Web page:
3. St. Paul’s Church

St. Paul's Church

Originally built by a Portuguese captain in 1521 as a simple chapel, St. Paul’s Church offers views over Melaka from the summit of Bukit St Paul. St. Francis Xavier, one of the founders of the Jesuit order, used the church as his base for his missionary journeys to China and Japan.

In one of those journeys, Xavier fell sick and eventually died in China in 1552. His body was temporarily interred here for nine months before being transferred to Goa, where it remains today. Visitors can look into his ancient tomb inside the church, and a marble statue of the saint gazing over the city.

2. Jonker Street

Jonker Street

This street is the center of Chinatown of Melaka. It began in Dutch Colonial times as the home to many of the servants of Dutch nobility. However, after the Dutch left, it became the home of the nobles themselves.

Many seventeenth-century manors remain here, along with a large number of shops, restaurants and other amenities. When the large Chinese presence moved in, decorative accents like a large Chinese-style archway were added. The street is blocked off every Friday, Saturday and Sunday evening to become a pedestrian-only night market.

1. Christ Church

Christ Church

A stone’s throw from Jonker Street, the Christ Church, is the most beloved in Malacca. In a city littered with old, historic religious buildings, the dusty red colors of the Christ Church place it on an unreachable pedestal.

Christ Church was created in the eighteenth century to replace the aging Portuguese church, and remains one of the most iconic buildings from the Dutch Colonial era in Malacca. Originally white, this building was painted red in the early 1900’s. Now the oldest Anglican church in Malaysia, it’s a centerpiece of the wider Red Square.

As you explore Christ Church, you’ll come to admire the single bell affixed to its top. Head through the trio of archways into the church itself to uncover the historic Dutch tombstones laden with glimmering silver and Dutch coat of arms.

Best Time to Visit Malacca

Malacca Climate

Malacca’s weather is remarkably consistent, remaining hot, humid and wet regardless of the time of year. Each month sees between 12 and 24 days with at least some rain with April to May and September to November being the rainiest periods when fewer people visit.

As they are drier and many people have holidays, both July and August are among the most popular months to visit Malacca. Although average temperatures of 31°C (88°F) and its high humidity do make sightseeing tiring, you can cool off at the beaches and water parks.

While prices are higher, important events such as its Independence Day celebrations create a lively atmosphere in town. Despite the daily downpours, some also visit in September and October for the Mid-Autumn Festival and Malacca by the Sea Carnival.

December is the other most popular month to visit due to the holidays, Christmas and New Year’s Eve celebrations. The prices and crowds shoot up around this time.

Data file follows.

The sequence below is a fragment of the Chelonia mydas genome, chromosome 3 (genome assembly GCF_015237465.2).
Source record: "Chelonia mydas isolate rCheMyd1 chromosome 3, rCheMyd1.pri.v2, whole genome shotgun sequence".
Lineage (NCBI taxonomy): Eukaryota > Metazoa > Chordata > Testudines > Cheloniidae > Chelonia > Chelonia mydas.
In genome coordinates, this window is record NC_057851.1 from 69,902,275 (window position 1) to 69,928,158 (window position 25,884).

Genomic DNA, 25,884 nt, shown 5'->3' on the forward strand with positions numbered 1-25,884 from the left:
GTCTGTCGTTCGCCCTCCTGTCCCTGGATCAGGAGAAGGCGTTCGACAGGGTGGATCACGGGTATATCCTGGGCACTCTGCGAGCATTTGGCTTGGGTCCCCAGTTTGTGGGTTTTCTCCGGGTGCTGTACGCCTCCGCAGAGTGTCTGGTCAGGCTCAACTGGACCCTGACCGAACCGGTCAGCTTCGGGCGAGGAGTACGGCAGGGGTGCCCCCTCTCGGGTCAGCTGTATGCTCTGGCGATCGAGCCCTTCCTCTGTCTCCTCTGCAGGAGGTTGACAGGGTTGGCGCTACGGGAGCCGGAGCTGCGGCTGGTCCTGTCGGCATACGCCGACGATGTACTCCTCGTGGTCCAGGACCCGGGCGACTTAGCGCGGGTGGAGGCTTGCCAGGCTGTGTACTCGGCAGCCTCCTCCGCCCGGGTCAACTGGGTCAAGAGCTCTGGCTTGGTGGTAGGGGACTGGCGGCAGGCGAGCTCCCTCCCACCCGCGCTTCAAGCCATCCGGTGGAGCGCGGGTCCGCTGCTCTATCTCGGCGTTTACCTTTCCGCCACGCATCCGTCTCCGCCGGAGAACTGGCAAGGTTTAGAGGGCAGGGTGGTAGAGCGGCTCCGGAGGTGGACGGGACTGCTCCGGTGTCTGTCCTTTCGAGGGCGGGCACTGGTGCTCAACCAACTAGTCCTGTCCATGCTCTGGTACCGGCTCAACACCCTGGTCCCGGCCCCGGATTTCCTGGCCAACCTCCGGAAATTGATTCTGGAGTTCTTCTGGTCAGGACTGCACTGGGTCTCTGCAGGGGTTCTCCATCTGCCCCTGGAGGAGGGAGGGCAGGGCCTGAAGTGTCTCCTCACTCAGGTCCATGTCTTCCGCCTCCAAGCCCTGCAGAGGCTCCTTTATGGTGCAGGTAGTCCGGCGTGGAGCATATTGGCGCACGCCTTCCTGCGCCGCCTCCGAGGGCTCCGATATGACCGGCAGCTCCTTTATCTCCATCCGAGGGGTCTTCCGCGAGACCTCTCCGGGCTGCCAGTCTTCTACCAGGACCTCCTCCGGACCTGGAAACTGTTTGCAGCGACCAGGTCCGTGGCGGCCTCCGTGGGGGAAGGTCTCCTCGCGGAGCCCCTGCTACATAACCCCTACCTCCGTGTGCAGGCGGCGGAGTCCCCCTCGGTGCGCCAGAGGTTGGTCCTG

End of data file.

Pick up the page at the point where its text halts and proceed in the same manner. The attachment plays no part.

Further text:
Other spikes in tourist numbers can also be seen around Chinese New Year in either January or February and for both the Buddha’s birthday and large Barsi Sikh celebrations in May. As much of the city is Muslim, there is also a lovely vibe for the whole month of Ramadan.

Where to Stay in Malacca

Malacca Hotel

With its intermingling cultural history and mix of architecture, the best area to stay in Malacca is the Old Town. On the east edge of the Melaka River, the historic quarter is home to some of the city’s best highlights. These include A’Famosa fortress and the Red Square.

Travelers will be within walking distance of other major areas, including Jonker Street on the other side of the Tan Kim Seng Bridge. This is a lively street with some mouthwatering eats and fun nightlife.

It’s where you’ll also find Baba House Melaka. Set within an old heritage building, this 4-star hotel evokes Peranakan culture. Each room has classic wood furniture, old world charm and intricate carvings. There is an onsite cafe and guests can rent bikes to explore the surrounding highlights.

Another option in the Old Town, and close to the Stadhuys, is Hotel Puri Melaka. This budget-friendly hotel has cozy modern furnishings, an on-site restaurant and bike rentals.

How To Get There

Malacca Monorail

The closest major city to Malacca is Kuala Lumpur. The cheapest and fastest way to get to Malacca is via bus. This is a 2.5 hour journey from KL’s Terminal Bersepadu Selatan station or from the airport.

Private transport and taxis are also convenient options. But due to inner-city traffic in KL, it’s unlikely that you’ll save much time.

Singapore is within reach of Malacca. The bus journey, however, is longer and can take between 3 and 4 hours.

Map of Tourist Attractions in Malacca